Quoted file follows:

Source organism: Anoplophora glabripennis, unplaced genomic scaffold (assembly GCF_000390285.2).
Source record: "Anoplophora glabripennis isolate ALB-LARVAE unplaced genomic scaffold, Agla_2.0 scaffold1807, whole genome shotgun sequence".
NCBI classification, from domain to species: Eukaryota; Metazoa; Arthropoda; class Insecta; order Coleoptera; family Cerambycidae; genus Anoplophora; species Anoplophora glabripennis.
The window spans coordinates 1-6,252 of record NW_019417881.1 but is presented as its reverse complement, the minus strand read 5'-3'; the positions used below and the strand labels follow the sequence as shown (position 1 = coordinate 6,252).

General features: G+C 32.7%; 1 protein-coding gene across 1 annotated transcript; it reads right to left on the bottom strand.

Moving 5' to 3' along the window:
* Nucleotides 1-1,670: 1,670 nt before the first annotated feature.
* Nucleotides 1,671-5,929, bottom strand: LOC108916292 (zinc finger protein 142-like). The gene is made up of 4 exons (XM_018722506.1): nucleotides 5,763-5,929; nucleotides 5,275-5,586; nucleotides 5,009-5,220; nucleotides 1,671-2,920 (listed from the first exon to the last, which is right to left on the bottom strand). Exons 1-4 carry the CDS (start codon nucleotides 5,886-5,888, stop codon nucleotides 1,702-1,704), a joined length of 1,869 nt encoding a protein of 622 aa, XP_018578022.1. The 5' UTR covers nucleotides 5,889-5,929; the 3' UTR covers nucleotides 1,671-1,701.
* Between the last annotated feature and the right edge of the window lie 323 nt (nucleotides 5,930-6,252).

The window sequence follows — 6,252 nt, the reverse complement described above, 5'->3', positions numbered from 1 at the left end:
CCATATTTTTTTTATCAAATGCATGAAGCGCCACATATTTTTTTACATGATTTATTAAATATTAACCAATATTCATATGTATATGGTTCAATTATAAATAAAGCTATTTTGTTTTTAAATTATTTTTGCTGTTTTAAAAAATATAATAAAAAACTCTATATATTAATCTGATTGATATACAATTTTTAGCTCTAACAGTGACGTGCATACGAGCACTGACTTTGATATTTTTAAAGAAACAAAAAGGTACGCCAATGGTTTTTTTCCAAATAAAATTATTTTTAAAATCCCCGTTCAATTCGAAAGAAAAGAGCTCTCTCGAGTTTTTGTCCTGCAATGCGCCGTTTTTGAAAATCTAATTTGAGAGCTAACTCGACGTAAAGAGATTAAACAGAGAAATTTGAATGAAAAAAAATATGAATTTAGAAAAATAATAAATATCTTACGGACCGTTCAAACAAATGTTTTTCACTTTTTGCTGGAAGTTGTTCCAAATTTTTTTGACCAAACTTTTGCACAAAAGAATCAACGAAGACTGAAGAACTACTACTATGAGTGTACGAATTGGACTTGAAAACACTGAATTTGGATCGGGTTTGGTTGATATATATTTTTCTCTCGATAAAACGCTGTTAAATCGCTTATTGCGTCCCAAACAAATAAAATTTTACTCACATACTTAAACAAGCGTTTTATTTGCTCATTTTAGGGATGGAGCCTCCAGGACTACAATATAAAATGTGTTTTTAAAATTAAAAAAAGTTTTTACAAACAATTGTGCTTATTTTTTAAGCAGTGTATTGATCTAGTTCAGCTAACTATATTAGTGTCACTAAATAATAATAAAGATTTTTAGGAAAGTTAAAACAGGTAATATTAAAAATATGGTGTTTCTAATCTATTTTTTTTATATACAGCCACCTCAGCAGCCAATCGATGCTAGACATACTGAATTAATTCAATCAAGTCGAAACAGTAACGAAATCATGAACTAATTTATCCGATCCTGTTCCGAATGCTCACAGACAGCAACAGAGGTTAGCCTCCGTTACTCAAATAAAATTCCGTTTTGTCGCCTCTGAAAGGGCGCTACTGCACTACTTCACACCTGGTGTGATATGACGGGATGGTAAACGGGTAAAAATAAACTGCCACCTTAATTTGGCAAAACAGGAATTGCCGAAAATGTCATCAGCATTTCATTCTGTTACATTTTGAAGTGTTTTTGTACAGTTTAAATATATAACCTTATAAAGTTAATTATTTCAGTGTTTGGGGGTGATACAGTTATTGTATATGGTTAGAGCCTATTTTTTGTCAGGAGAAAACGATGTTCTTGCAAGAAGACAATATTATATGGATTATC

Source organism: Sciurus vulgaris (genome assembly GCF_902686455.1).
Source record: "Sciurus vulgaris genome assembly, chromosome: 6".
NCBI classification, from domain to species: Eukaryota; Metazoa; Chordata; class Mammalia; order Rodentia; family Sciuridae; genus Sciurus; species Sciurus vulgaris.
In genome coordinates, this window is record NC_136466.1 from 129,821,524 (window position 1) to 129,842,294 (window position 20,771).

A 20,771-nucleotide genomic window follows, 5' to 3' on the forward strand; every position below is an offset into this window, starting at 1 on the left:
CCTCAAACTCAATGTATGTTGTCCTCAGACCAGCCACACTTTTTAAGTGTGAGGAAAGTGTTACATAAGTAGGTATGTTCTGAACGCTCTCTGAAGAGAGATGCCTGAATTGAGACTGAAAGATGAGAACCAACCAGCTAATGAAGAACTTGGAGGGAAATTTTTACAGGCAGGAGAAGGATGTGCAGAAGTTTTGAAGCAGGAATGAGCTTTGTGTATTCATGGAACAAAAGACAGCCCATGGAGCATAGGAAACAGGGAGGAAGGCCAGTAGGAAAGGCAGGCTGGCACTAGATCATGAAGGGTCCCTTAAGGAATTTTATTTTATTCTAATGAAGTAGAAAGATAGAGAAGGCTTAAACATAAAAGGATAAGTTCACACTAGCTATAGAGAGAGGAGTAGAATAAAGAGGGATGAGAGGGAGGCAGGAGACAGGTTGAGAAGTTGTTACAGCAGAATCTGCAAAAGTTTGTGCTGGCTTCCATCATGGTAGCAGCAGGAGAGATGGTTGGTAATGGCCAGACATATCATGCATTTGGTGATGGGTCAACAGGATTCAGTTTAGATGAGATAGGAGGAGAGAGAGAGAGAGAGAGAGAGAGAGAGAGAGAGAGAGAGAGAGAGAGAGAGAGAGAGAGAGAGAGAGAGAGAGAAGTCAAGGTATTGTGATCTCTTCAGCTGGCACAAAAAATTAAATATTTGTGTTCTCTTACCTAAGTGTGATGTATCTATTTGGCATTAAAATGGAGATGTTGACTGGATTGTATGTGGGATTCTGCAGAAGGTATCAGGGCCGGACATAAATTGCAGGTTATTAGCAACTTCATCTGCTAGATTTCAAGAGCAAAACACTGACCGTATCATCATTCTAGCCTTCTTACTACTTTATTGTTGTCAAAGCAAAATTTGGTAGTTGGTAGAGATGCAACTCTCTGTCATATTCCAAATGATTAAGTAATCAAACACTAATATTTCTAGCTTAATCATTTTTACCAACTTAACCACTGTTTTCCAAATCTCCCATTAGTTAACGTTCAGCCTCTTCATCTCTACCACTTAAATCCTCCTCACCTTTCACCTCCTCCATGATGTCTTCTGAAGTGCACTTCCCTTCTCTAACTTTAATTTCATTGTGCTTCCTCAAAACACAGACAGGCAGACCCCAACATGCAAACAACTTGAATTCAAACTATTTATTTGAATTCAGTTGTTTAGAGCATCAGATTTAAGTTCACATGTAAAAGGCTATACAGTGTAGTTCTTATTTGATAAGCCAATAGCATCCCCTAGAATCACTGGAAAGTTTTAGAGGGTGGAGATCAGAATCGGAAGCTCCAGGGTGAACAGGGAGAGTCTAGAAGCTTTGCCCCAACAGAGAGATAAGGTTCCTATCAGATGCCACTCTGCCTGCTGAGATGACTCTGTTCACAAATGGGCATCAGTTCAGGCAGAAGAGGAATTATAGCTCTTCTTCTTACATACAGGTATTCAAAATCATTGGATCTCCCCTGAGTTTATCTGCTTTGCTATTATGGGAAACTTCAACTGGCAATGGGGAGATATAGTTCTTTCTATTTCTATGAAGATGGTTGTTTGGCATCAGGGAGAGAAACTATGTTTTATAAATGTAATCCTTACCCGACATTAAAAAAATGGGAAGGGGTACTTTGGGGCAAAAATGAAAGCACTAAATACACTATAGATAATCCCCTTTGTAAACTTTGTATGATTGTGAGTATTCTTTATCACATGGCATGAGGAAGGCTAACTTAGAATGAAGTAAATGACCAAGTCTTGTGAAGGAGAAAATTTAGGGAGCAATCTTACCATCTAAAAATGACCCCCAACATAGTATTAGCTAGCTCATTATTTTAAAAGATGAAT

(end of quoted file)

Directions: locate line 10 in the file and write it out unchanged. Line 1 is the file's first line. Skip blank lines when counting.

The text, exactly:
The window sequence follows — 6,252 nt, the reverse complement described above, 5'->3', positions numbered from 1 at the left end: